Thursday, 12 January 2012

A Beautiful Old Age

Elbert Hubbard was, in his time, a man of letters in the mold of Mark Twain. Unlike Samuel Clements however, Hubbard was a man of wealth, and there are those who believe his literary fame, forged at the turn of the last century, was more the result of well-oiled self promotion and ego than any substantial talent.

Be that as it may, Hubbard - an uncle by adoption to the loathsome L. Ron Hubbard, founder of Scientology - remains hugely quotable, equally for his common-sense insights and aphorisms as his outrageous opinions. Here's the first in a series of quotes from the sage.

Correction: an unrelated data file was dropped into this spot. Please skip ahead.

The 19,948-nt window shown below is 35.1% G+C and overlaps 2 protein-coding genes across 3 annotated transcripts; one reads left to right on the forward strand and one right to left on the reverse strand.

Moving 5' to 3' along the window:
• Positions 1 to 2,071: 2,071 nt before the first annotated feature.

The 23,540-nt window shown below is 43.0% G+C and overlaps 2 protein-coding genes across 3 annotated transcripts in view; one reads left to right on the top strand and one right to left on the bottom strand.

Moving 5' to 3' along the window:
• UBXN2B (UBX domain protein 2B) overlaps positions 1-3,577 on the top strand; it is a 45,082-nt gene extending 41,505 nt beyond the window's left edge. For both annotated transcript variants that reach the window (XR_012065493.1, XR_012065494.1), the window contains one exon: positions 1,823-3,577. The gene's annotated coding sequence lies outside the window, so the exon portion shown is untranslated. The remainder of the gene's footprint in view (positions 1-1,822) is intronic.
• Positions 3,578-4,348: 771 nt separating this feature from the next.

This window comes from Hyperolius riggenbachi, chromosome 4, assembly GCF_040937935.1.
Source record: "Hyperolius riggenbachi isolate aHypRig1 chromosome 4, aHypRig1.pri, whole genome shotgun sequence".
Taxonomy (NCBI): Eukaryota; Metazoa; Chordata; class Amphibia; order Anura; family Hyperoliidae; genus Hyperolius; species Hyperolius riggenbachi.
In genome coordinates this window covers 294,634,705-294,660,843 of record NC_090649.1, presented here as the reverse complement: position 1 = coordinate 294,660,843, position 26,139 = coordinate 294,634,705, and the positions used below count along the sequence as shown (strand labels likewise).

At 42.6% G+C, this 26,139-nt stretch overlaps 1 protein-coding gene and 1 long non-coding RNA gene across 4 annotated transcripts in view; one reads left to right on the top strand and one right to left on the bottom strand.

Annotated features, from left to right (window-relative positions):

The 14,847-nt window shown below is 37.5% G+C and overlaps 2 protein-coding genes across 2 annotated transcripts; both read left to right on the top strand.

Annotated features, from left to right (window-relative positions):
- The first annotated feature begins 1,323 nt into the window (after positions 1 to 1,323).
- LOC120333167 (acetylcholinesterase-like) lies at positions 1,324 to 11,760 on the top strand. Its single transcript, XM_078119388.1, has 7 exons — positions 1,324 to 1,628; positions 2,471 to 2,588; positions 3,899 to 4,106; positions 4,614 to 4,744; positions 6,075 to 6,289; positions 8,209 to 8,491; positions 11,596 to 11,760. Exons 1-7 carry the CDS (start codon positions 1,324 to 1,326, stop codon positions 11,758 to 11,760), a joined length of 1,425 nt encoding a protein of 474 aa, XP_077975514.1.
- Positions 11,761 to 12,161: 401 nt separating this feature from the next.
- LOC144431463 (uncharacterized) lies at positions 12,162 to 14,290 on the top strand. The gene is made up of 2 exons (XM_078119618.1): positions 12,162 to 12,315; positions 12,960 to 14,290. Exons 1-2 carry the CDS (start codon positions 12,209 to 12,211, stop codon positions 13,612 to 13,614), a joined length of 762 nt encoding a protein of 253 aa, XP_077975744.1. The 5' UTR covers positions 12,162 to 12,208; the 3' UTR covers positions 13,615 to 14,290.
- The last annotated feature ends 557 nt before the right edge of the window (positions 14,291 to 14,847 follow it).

To have a beautiful old age, you must live a beautiful youth, for we ourselves are posterity, and every man is his own ancestor. I am to-day what I am because I was yesterday what I was.
Which echoes the old adage that the child is father to the man (or, to bring it up with the times, the child is parent to the adult.) The quote, which I think is rather nice, comes from his brief but horrendously un-PC essay The Disagreeable Girl, published in Love, Life & Work (1906).

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